The next time you are setting at the end of the runway in your airplane about to take off, start pumping the yoke back and forth and let me know when you reach flying speed. :-)

 

blaustern

Obviously it's like getting into orbit! You just have to go down slower than the earth is falling away. And that's why you have to push down. ;)

Share this post


Link to post
Share on other sites

The 767 is mad easy to hand fly, at altitude, and stay relatively level. Within 5 feet? No, but the needle is about 20 feet wide anyway. However, the catch is that your thumb would get very tired!

Share this post


Link to post
Share on other sites

Hi guys! I seem to have really started quite a lot of responses to my original question! Thanks very much all.

 

For what its worth I just thought I would give you a small update on my latest attempt to hand fly for an fairly extended period the PMDG 737-800ngx. I took off from EGKK with an average sort of load and fuel and climbed to 10,000 feet without any problems without autopilot. Having levelled off at that altitude I reduced the throttle setting to what I thought would be an appropriate setting for a cruise at that altitude (just a rough guess). Thereafter I did my best to hold that level by making adjustments to the pitch every time I saw the altitude changing up or down. I found this very difficult to achieve until I started trying to use the trim to reduce the tendency to climb or descend. What then happened was that I realised that was not in control of  the speed. So I am beginning to realise that its really a balancing act which has to be practised to coordinate yoke, throttle and trim in order to get the aeroplane to fly straight and level. Having flown single engine light aircraft (for real ) I can certainly understand why this is. I must admit that at first I didn't find it easy to fly straight and level, but it does seem a lot more difficult in a commercial airliner and is going to need a lot more practice on my part!

 

Just as a footnote, I would just add that I managed to get the aeroplane back on the ground (at the airport) with a little help from ILS. So the whole flight was manual  - almost!!

 

Dennis Hickman 

Share this post


Link to post
Share on other sites

Hello all,

 

Thank you to all of those who responded to my post. Please, don't get me wrong, I know that is very hard to hand fly at high altitudes, I was just trying to say that it can be done.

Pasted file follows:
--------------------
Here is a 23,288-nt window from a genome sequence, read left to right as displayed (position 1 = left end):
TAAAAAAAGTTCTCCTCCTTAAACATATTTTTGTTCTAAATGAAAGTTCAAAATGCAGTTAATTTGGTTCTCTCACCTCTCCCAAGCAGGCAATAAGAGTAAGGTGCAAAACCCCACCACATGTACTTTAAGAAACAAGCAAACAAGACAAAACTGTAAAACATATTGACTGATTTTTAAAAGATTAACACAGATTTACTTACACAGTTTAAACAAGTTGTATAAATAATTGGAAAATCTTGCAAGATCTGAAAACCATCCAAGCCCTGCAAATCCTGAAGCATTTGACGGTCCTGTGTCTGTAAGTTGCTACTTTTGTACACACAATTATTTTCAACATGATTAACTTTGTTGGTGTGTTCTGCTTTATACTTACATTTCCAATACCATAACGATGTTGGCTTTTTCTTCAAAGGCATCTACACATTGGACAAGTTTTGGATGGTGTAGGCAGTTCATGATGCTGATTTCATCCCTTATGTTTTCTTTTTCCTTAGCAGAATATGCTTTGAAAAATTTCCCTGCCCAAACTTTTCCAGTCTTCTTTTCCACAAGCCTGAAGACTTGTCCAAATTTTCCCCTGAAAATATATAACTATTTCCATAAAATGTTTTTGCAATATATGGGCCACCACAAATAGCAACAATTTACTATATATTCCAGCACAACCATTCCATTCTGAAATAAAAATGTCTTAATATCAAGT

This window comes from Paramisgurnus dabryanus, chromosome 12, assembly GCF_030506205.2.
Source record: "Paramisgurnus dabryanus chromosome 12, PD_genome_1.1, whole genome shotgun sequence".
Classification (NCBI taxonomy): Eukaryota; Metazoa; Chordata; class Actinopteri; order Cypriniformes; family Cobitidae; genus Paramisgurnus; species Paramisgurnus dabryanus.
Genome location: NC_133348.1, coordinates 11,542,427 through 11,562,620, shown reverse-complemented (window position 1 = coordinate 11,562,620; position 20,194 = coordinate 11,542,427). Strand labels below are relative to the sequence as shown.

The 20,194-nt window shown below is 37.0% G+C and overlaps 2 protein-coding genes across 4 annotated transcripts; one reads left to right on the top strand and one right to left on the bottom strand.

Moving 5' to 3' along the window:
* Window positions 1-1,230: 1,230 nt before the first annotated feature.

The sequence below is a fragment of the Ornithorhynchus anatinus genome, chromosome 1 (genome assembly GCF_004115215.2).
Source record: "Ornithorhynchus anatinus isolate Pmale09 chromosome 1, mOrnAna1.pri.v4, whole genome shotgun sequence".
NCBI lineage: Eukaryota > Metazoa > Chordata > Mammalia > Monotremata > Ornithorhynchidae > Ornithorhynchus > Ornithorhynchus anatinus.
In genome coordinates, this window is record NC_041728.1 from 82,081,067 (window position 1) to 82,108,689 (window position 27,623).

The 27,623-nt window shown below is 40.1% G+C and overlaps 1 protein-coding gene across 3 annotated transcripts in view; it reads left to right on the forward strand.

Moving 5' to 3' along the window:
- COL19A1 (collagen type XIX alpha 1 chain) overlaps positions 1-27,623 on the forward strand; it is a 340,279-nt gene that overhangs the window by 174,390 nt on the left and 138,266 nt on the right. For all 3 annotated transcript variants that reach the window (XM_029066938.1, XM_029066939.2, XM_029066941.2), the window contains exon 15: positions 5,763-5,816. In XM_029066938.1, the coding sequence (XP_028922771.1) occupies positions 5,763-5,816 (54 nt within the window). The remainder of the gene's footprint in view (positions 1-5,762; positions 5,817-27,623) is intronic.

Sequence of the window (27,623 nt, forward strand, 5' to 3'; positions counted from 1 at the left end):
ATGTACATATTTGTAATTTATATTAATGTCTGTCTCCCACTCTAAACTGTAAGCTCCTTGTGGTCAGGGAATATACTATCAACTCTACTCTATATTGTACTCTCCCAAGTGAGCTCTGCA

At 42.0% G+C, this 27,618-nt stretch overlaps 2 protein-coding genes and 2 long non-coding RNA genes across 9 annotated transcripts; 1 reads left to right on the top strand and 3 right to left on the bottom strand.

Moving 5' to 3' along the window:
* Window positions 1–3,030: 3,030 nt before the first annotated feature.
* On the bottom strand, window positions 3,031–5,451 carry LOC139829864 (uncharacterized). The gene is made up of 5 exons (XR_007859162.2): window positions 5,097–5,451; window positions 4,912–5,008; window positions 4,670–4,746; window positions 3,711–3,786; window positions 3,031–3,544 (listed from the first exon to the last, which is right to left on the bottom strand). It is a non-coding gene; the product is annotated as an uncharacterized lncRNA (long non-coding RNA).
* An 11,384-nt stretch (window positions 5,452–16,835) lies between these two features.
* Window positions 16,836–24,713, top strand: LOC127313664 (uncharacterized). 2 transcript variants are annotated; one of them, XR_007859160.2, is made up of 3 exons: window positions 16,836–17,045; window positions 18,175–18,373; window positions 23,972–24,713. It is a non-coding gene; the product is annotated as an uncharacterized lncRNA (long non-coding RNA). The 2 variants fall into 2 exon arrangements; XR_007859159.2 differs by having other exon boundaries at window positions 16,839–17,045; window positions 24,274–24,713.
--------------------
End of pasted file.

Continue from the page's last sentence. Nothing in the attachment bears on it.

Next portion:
As for the power pitch equation, of course that once you are trimmed and power is constant all that is left to do is to make small elevator inputs to keep it at level (AP does it too) and that indeed is a lot of work because is has a great effect and very rapidly.

 

Wilhelm Brucken: I really like your humor :) I hope you are not implying that the statement is incorrect ...

 

Ionut (John) G. Micu

Share this post


Link to post
Share on other sites

Just as a footnote, I would just add that I managed to get the aeroplane back on the ground (at the airport) with a little help from ILS. So the whole flight was manual  - almost!!

 

Dennis Hickman

 

KUDOS, Dennis.

It is fairly difficult to handle in the three dimensions of flight. And you're right, it's a balancing act between pitch and power.

I just recently had a complete auto flight system failure at FL310, but fortunately for me, I was only a few miles from TOD. Even then, it was a handful.

Share this post


Link to post
Share on other sites

Wilhelm Brucken: I really like your humor :) I hope you are not implying that the statement is incorrect ...

 

Ionut (John) G. Micu

John,

 

It is not a joke. I have spent many a cold, dark night up on R220 drinking coffee and talking about flying. One of the Captains I flew with had over 30,000 hours in heavy jets. He believed that speed is controlled with power and altitude with pitch. I also believe it. Of all the instruments used for flying, especially flying IMC, power is probably the most important.

 

blaustern

Share this post


Link to post
Share on other sites

Wilhelm,

 

With all due respect for your respective experiences, allow me to disagree with you gentleman. When you are in the air without power, you can maintain any airspeed you wish but cannot maintain altitude.

 

Regards,

Ionut (John) G. Micu

Share this post


Link to post
Share on other sites

There are two distinct groups who have debated this very topic for years and years. There is some truth to both sides of the discussion. No need to run off on that tangent here.

Share this post


Link to post
Share on other sites

Create an account or sign in to comment

You need to be a member in order to leave a comment

Create an account

Sign up for a new account in our community. It's easy!

Register a new account

Sign in

Already have an account? Sign in here.

Sign In Now
Sign in to follow this